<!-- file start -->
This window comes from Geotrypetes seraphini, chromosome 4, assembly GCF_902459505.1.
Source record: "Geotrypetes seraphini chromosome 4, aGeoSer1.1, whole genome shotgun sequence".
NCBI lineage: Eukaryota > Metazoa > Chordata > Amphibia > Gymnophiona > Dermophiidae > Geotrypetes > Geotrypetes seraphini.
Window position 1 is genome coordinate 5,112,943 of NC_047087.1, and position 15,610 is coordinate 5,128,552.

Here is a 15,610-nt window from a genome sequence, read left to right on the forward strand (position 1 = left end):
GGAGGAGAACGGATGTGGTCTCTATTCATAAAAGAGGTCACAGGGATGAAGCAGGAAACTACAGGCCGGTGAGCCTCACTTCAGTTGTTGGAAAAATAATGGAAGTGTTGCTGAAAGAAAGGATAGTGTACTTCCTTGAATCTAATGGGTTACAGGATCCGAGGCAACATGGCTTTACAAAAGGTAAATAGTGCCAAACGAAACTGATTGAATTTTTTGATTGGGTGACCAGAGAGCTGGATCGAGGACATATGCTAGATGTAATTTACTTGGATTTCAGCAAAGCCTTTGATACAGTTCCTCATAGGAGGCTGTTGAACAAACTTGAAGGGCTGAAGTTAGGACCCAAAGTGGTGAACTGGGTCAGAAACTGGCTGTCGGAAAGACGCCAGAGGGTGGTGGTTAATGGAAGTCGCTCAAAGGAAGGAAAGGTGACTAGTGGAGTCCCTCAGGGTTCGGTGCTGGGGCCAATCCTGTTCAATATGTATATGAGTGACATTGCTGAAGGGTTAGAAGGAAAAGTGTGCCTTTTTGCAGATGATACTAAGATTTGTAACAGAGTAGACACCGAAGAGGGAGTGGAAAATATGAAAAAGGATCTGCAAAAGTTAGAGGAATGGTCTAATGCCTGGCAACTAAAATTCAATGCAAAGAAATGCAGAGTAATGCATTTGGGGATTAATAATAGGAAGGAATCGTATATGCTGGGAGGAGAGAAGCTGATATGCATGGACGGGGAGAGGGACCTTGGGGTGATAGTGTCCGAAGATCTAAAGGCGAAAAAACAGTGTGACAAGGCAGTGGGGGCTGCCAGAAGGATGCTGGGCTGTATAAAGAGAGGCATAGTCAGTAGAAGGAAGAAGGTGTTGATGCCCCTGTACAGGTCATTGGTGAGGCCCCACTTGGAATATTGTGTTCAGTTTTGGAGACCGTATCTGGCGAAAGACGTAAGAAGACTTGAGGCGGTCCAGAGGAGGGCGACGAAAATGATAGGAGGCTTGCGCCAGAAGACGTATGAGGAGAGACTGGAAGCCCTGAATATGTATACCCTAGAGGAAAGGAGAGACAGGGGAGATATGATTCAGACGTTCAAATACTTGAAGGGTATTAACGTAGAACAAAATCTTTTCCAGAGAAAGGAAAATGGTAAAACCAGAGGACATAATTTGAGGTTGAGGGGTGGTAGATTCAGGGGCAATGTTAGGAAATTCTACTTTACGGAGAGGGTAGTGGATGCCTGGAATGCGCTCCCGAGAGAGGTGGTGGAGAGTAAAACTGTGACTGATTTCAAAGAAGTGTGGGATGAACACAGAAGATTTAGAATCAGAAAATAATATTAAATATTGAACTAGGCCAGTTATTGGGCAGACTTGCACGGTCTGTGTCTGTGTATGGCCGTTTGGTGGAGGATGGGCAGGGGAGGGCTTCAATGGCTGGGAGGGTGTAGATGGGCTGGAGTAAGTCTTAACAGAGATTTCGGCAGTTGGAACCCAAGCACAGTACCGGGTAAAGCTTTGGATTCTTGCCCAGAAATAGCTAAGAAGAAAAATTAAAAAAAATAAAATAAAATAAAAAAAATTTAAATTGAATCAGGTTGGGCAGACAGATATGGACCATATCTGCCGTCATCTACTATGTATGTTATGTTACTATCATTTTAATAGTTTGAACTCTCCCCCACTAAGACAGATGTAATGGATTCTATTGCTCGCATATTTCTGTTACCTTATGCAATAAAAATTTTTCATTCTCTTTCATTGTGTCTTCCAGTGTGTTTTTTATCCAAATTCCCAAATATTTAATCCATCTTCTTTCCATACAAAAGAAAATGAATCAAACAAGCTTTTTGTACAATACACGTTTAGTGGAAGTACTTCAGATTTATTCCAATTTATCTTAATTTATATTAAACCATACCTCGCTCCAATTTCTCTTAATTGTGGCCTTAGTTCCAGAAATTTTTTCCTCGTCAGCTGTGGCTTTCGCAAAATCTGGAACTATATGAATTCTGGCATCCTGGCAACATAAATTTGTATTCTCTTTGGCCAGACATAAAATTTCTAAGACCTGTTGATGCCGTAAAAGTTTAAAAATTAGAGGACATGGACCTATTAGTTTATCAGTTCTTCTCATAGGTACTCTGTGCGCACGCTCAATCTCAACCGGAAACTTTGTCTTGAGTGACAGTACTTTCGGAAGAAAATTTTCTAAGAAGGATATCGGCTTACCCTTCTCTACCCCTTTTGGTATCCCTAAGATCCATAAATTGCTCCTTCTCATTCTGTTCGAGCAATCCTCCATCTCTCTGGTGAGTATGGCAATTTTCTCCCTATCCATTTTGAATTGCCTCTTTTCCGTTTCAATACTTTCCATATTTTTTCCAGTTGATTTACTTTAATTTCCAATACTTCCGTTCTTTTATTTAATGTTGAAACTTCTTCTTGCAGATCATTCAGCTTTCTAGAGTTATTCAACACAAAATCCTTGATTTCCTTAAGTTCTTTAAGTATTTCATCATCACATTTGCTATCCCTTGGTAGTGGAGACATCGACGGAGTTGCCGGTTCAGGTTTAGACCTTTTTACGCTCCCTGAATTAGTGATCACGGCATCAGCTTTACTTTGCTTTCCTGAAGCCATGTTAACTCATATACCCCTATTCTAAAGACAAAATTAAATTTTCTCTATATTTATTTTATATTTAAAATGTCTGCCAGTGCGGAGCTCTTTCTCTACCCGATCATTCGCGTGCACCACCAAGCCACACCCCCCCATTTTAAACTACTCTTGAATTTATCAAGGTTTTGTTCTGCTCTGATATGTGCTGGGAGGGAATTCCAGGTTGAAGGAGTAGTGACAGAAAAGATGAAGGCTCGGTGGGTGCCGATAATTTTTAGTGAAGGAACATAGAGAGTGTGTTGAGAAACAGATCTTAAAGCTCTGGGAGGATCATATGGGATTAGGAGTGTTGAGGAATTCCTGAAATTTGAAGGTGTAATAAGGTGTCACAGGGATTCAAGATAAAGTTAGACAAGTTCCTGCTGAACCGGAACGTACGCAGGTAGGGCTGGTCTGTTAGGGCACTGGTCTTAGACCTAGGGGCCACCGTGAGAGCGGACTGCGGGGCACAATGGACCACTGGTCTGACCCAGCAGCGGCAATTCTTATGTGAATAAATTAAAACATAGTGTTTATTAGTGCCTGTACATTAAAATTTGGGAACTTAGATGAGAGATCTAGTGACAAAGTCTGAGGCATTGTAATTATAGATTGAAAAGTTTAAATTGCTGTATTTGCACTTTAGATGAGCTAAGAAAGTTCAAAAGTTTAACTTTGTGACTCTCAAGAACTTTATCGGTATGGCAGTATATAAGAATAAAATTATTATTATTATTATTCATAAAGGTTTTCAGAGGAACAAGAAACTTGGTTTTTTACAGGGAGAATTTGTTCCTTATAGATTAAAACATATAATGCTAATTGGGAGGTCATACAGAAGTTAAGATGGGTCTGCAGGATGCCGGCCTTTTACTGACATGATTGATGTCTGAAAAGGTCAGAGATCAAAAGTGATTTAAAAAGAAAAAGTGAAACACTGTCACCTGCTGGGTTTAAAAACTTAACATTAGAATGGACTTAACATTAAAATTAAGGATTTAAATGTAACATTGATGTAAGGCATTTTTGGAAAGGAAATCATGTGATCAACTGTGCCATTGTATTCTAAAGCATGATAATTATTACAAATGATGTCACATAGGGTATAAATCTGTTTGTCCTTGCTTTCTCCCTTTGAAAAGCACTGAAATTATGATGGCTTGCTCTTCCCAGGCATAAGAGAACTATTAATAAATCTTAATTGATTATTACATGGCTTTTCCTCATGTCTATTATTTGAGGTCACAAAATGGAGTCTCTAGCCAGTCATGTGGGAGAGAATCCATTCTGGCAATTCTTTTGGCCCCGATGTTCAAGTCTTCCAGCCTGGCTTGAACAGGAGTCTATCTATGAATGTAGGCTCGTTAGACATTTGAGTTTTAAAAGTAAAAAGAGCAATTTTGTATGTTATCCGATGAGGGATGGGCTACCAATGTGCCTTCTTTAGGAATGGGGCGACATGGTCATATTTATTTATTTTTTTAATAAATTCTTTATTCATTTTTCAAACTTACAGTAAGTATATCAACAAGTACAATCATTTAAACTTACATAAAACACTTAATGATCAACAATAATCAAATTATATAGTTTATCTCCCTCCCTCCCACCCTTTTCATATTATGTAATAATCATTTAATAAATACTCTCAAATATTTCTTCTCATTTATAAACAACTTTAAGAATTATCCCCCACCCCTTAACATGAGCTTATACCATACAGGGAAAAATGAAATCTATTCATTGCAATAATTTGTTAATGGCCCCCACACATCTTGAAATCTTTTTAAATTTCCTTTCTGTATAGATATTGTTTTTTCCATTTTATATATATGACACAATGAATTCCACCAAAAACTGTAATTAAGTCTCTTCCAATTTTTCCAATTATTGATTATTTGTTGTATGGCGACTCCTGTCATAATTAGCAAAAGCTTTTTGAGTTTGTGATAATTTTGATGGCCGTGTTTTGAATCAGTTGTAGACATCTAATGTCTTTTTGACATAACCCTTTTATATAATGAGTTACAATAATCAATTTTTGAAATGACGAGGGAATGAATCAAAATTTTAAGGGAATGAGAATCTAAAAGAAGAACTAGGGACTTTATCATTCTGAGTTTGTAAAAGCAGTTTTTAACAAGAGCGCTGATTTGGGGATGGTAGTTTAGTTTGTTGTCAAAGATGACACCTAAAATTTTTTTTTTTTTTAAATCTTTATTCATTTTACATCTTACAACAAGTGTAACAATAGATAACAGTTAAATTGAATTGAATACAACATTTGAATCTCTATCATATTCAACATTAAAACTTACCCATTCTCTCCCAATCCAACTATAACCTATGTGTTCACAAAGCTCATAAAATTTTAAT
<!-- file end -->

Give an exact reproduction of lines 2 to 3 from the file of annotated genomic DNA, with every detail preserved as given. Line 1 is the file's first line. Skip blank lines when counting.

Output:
Source record: "Geotrypetes seraphini chromosome 4, aGeoSer1.1, whole genome shotgun sequence".
NCBI lineage: Eukaryota > Metazoa > Chordata > Amphibia > Gymnophiona > Dermophiidae > Geotrypetes > Geotrypetes seraphini.